Daunted and scared by having drunkenly agreed to review what might be the greatest film ever made, our intrepid reporter decides to skip most of it, and review the first ten, and last two, minutes instead.
Caulorlime watches out for smokies with a can on his back. Come on!
“I don’t know where to start with this” is a terrible cliché. It’s used by lazy writers to suggest bewilderment at the oddness of a concept that usually turns out, after a little unpacking, to be utterly mundane. It’s apt here, though, because trying to write about Convoy, the 1978 Sam Peckinpah movie about lorry drivers that was based on a novelty song, left me with, literally, too many choices about where to start.
I’m a smart-arse. That should really go without saying. Being a smart-arse is sort of my thing*. It didn’t serve me well here. Every time I started writing about this film I ended up ridiculing a different aspect of the weirdness, and that didn’t work. You can’t just pick this thing apart and mock its constituent pieces. You need to try and mock it as a whole. Convoy isn’t really a product of the paranoid seventies**, or a product of right-wing America***, or of an occasionally great director phoning it in****. It isn’t even a cautionary tale about attempting to construct a coherent narrative out of a three minute pop song sung/rapped in a baffling slang*****. I mean, it’s all of those things, but it’s also much, much less. Continue reading “Ain’t she a beautiful sight?”
So, it’s been a while. How’s it going? All good? Excellent. Yeah, no change here. Except I had a baby, quit my job and moved my family to sub-Saharan Africa. No, for real. It’s all here if you’re really interested, and by “all” I mean “almost nothing.” I’m Harry, by the way, the pseudonym thing seems a bit unnecessary now that I’m beyond the reach of your petty laws.
Malawi, where I now live, is the third (or eleventh, depending on who you ask, never in between though) poorest nation on earth. I’m not sure where’s poorer, but there must be a whole country living in a cardboard box somewhere, because this place is pretty damned poor. The life expectancy is shockingly low. The country has the one of highest HIV/AIDS infection rates in the world. There are near constant power cuts and water shortages. You live in constant danger of malaria, bilharzia, meeting Madonna or plague. The real problem with Malawi, though, is that there is no way to watch the Junior Apprentice, nor whatever witless crap Jamie Oliver is currently foisting, with wet-lipped enthusiasm, on the peoples of the rest of the world. In short, this place is a cultural desert. My having no access to bad television, and therefore nothing to say on these pages, was an unintended consequence of our move to the Dark Continent, but it seemed to be an unavoidable one. At least, I thought so, until I stumbled across Demon-in-Law.
The art content for this blog is usually written by Ann Jones. Ann is an artist and art teacher with a passionate and wide-ranging knowledge of her subject. I, as will quickly become clear, am not Ann Jones. I don’t know much about art, and I don’t even know what I like. I usually write about reality TV. You do the sums.
Apparently, it is as part of the Jubilee* celebrations that ten drawings by Leonardo da Vinci have made their way from under the Queen’s bed** to Bristol Museum and Art Gallery. I’ve been meaning to go for a while and yesterday, on a beautiful afternoon, I wandered up the hill with my wife and baby son. When Banksy took over Bristol museum, with his flippant and soulless nonsense, there were two-hour long queues, all day, every day for three months. People came from all over the world. One woman reportedly came twice, from Canada, to see a fibreglass angel with a bucket on its head. Yesterday, I waltzed straight in to see a collection of drawings by, arguably, the most important cultural and scientific figure of the Renaissance, and was one of about ten people in the room. Seriously, humanity, you try my patience.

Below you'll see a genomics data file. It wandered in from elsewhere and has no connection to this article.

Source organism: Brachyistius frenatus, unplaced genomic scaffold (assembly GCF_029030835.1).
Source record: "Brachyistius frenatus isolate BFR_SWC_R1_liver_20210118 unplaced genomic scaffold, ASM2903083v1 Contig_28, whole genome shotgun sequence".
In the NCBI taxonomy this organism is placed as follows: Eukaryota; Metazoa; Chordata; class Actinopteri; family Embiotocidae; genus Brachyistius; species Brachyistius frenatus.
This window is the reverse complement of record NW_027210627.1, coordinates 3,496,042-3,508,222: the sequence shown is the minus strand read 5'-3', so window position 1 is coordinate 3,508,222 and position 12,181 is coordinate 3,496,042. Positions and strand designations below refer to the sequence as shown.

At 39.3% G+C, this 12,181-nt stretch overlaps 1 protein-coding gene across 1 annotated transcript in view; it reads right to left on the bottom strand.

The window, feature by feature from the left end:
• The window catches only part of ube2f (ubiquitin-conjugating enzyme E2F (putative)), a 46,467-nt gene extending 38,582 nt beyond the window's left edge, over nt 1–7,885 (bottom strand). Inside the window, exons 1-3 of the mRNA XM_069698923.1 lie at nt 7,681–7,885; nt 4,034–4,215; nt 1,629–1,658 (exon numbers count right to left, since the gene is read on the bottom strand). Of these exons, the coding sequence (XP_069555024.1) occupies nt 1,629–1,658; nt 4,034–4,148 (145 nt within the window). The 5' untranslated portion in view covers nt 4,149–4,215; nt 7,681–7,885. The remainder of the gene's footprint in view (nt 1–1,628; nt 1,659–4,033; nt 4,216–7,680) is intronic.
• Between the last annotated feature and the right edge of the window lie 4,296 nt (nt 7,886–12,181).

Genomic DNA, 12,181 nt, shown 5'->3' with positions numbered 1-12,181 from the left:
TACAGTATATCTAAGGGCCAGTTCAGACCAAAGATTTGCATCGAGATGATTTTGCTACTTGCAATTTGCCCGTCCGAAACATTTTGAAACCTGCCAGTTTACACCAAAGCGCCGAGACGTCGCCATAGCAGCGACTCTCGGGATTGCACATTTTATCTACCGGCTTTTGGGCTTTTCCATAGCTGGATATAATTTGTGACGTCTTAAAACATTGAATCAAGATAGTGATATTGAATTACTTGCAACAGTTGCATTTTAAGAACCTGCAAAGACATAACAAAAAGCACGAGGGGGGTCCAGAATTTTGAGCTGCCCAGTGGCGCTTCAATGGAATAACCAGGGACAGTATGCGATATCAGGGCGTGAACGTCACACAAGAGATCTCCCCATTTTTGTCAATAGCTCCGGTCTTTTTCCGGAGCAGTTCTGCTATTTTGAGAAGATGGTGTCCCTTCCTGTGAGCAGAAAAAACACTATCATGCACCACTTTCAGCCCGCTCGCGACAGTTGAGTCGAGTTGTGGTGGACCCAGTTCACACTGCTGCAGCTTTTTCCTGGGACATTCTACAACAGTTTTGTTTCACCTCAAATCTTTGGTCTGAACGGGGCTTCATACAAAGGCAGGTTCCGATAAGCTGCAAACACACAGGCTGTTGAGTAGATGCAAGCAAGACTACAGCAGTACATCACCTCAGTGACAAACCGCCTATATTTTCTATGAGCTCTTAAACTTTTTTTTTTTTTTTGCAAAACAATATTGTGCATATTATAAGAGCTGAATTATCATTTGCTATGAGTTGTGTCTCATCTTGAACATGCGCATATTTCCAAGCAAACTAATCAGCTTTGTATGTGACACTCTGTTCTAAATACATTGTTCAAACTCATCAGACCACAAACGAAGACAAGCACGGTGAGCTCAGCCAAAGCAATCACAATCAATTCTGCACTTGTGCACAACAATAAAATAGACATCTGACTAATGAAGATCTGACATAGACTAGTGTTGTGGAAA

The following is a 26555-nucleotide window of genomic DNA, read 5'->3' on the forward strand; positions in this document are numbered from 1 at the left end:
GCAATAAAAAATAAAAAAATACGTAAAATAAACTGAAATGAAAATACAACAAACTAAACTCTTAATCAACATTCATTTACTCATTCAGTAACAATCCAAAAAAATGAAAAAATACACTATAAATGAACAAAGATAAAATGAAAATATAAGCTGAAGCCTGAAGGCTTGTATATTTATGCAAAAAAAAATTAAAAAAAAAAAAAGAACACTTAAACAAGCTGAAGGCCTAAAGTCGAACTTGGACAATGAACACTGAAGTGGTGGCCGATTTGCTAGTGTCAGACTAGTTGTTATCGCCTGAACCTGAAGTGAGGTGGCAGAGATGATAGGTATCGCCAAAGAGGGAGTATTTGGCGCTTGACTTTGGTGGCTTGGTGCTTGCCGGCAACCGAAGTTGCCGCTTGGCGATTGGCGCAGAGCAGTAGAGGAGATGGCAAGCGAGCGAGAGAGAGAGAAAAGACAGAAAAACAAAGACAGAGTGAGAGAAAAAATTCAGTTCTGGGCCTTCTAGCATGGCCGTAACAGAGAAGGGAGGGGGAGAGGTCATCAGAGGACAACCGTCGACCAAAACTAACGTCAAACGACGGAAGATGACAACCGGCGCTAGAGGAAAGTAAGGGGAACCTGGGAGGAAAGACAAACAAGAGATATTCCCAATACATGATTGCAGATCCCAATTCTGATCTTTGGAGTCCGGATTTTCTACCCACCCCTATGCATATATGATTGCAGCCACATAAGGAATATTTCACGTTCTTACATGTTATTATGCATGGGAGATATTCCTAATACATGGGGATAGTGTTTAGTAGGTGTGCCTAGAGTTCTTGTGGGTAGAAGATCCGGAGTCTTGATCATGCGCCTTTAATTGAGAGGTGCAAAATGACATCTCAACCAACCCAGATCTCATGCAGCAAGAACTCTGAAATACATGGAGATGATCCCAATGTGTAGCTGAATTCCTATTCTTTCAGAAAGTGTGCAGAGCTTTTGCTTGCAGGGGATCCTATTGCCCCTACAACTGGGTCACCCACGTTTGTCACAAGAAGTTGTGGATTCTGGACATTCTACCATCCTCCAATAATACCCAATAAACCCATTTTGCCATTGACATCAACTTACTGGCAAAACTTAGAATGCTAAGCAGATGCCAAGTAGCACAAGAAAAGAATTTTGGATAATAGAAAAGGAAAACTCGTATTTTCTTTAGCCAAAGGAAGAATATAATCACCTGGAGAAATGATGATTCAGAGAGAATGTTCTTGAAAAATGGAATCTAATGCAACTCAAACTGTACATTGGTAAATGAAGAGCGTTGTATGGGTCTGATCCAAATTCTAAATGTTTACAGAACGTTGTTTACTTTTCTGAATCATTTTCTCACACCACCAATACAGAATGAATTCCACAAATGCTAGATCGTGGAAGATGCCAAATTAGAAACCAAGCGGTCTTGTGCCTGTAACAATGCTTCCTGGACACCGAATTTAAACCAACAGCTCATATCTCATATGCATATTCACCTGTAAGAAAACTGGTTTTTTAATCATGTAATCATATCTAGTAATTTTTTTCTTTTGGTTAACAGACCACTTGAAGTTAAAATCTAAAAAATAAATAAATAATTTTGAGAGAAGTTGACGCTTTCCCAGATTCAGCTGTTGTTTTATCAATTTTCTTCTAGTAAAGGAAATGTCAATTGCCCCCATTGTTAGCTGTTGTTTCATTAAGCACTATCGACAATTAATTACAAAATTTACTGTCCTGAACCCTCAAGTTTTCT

The Korean War is an historical obscenity so absurd that it feels like it was created for propaganda purposes. We are, in the west, well used to the hideous idea of people dying in the First World War right up to 11 o-clock on the eleventh of November, and the utter pointlessness of those deaths. In the Korean war (or as the Koreans call it, the war)* the same thing occurred, only the truce talks went on for two years after the fundamental desire for ceasefire was agreed, with the added piquancy that the fighting that occurred in the last few months and weeks was actually the most vicious, the most deadly of the entire conflict. Areas devoid of mineral richness or any natural strategic importance, hills too steep for farming and too bleak for settlement, became the focus of horrific and sustained fighting. Some small and pointless territories changed hands over 30 times in 18 months at the cost of countless Korean lives, as well as a significant number of Chinese, American and other troops. The perceived importance of these areas was due to their proximity to the 38th parallel, an entirely arbitrary line drawn at the end of WWII partitioning the country into North and South Korea, and sparking the inevitable war. In 1953, as the interminable armistice talks dragged on, these hills became a flash point merely because the owners of a hill could move the arbitrary border to the other side, gaining about three kilometers of extra territory. Thousands of people were killed and maimed fighting over them. The damn things are in the demilitarised zone now, and no one owns them.